Ben Lund, Maximal 3-wise intersecting families

A family $\mathcal F$ of subsets of {1,2,…,n} is called maximal k-wise intersecting if every collection of at most k members from $\mathcal F$ has a common element, and moreover, no set can be added to $\mathcal F$ while preserving this property. In 1974, Erdős and Kleitman asked for the smallest possible size of a maximal k-wise intersecting family, for k≥3. We resolve this problem for k=3 and n even and sufficiently large.

This is joint work with Kevin Hendrey, Casey Tompkins, and Tuan Tran.

Ben Lund, Limit shape of lattice Zonotopes

A convex lattice polytope is the convex hull of a set of integral points. Vershik conjectured the existence of a limit shape for random convex lattice polygons, and three proofs of this conjecture were given in the 1990s by Bárány, by Vershik, and by Sinai. To state this old result more precisely, there is a convex curve $L \subset [0,1]^2$ such that the following holds. Let $P$ be a convex lattice polygon chosen uniformly at random from the set of convex lattice polygons with vertices in $[0,N]^2$. Then, for $N$ sufficiently large, $(1/N)P$ will be arbitrarily close (in Hausdorff distance) to $L$ with high probability. It is an open question whether there exists a limit shape for three dimensional polyhedra.

I will discuss this problem and some relatives, as well as joint work with Bárány and Bureaux on the existence of a limit shape for lattice zonotopes in all dimensions.

Ben Lund, Perfect matchings and derangements on graphs

We show that each perfect matching in a bipartite graph G intersects at least half of the perfect matchings in G. This result has equivalent formulations in terms of the permanent of the adjacency matrix of a graph, and in terms of derangements and permutations on graphs. We give several related results and open questions. This is joint work with Matija Bucic, Pat Devlin, Mo Hendon, and Dru Horne.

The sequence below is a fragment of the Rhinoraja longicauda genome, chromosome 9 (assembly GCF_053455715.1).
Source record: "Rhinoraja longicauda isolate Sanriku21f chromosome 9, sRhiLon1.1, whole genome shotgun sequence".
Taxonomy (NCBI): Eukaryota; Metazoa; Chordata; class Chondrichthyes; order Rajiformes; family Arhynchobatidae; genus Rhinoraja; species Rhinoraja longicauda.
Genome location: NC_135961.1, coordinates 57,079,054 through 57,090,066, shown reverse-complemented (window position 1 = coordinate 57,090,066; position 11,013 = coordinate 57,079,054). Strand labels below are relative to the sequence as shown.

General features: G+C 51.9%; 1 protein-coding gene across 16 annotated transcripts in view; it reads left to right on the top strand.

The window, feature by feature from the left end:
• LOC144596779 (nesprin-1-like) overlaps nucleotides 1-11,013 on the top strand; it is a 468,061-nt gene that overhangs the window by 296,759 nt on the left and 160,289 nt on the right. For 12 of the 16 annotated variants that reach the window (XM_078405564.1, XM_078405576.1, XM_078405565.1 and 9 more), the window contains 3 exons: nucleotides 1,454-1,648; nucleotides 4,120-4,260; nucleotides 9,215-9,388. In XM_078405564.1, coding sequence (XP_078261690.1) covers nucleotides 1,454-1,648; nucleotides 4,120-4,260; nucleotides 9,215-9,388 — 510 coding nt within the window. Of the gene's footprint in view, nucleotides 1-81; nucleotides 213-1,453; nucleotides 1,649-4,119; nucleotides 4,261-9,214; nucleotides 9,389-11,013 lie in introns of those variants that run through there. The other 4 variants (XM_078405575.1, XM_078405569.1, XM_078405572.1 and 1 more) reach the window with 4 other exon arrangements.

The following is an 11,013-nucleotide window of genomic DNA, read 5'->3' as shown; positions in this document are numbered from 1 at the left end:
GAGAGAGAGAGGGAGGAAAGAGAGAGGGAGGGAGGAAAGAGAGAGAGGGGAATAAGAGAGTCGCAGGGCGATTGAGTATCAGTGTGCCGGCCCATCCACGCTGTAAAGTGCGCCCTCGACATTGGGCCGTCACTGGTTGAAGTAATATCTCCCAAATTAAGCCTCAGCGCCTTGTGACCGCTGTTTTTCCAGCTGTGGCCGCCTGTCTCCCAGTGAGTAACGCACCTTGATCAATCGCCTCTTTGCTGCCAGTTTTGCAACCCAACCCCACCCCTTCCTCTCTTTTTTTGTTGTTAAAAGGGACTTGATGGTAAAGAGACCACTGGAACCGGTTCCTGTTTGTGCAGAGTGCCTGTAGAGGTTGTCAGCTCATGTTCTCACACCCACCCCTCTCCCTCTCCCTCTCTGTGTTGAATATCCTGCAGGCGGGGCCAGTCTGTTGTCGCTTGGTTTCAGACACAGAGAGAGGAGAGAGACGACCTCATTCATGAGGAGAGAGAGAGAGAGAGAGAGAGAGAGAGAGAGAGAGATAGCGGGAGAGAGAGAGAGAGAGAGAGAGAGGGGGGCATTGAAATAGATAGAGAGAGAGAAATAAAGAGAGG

Ben Lund, Point-plane incidence bounds

In the early 1980s, Beck proved that, if P is a set of n points in the real plane, and no more than g points of P lie on any single line, then there are $\Omega(n(n-g))$ lines that each contain at least 2 points of P. In 2016, I found a generalization of this theorem, giving a similar lower bound on the number of planes spanned by a set of points in real space. I will discuss this result, along with a number of applications and related open problems.

Welcome Ben Lund and Tuan Tran, new research fellows in the IBS Discrete Mathematics Group

The IBS discrete mathematics group welcomes Dr. Ben Lund and Dr. Tuan Tran, new research fellows at the IBS discrete mathematics group from August 1, 2020.

Ben Lund received his Ph.D. from the Department of Mathematics at Rutgers University in 2017 under the supervision of Prof. Shubhangi Saraf. Before joining the IBS, he was a postdoc at Princeton University and a postdoc at the University of Georgia.

Tuan Tran received his Ph.D. from the Department of Mathematics at the Freie Universität Berlin in 2015 under the supervision of Prof. Tibor Szabó. Before joining the IBS, he was a lecturer at Hanoi University of Science and Technology, a postdoc at ETH Zürich, and a postdoc at Czech Academy of Sciences. He won the IBS Young Scientist Fellowship.